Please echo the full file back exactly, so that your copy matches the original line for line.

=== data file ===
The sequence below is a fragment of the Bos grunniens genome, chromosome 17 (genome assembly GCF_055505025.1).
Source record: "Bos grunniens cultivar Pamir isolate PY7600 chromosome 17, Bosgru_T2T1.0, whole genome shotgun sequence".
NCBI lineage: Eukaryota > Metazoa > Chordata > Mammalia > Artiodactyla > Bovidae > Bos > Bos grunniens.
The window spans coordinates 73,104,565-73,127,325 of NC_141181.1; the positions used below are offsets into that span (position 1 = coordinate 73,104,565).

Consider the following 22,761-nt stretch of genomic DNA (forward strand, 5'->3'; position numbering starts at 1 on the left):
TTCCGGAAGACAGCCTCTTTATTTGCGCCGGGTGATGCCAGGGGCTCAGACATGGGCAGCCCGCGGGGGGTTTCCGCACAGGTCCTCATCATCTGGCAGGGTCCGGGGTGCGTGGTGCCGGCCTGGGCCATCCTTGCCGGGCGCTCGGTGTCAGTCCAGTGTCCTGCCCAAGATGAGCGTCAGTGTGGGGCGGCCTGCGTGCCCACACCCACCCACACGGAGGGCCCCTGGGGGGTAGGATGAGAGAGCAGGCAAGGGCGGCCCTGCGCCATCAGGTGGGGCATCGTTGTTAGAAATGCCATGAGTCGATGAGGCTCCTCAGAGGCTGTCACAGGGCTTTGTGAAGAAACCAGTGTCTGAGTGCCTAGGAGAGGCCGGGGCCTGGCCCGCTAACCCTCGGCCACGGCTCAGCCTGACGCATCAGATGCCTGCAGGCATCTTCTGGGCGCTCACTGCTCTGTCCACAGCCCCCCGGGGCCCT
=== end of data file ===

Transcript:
The sequence below is a fragment of the Bos grunniens genome, chromosome 17 (genome assembly GCF_055505025.1).
Source record: "Bos grunniens cultivar Pamir isolate PY7600 chromosome 17, Bosgru_T2T1.0, whole genome shotgun sequence".
NCBI lineage: Eukaryota > Metazoa > Chordata > Mammalia > Artiodactyla > Bovidae > Bos > Bos grunniens.
The window spans coordinates 73,104,565-73,127,325 of NC_141181.1; the positions used below are offsets into that span (position 1 = coordinate 73,104,565).

Consider the following 22,761-nt stretch of genomic DNA (forward strand, 5'->3'; position numbering starts at 1 on the left):
TTCCGGAAGACAGCCTCTTTATTTGCGCCGGGTGATGCCAGGGGCTCAGACATGGGCAGCCCGCGGGGGGTTTCCGCACAGGTCCTCATCATCTGGCAGGGTCCGGGGTGCGTGGTGCCGGCCTGGGCCATCCTTGCCGGGCGCTCGGTGTCAGTCCAGTGTCCTGCCCAAGATGAGCGTCAGTGTGGGGCGGCCTGCGTGCCCACACCCACCCACACGGAGGGCCCCTGGGGGGTAGGATGAGAGAGCAGGCAAGGGCGGCCCTGCGCCATCAGGTGGGGCATCGTTGTTAGAAATGCCATGAGTCGATGAGGCTCCTCAGAGGCTGTCACAGGGCTTTGTGAAGAAACCAGTGTCTGAGTGCCTAGGAGAGGCCGGGGCCTGGCCCGCTAACCCTCGGCCACGGCTCAGCCTGACGCATCAGATGCCTGCAGGCATCTTCTGGGCGCTCACTGCTCTGTCCACAGCCCCCCGGGGCCCT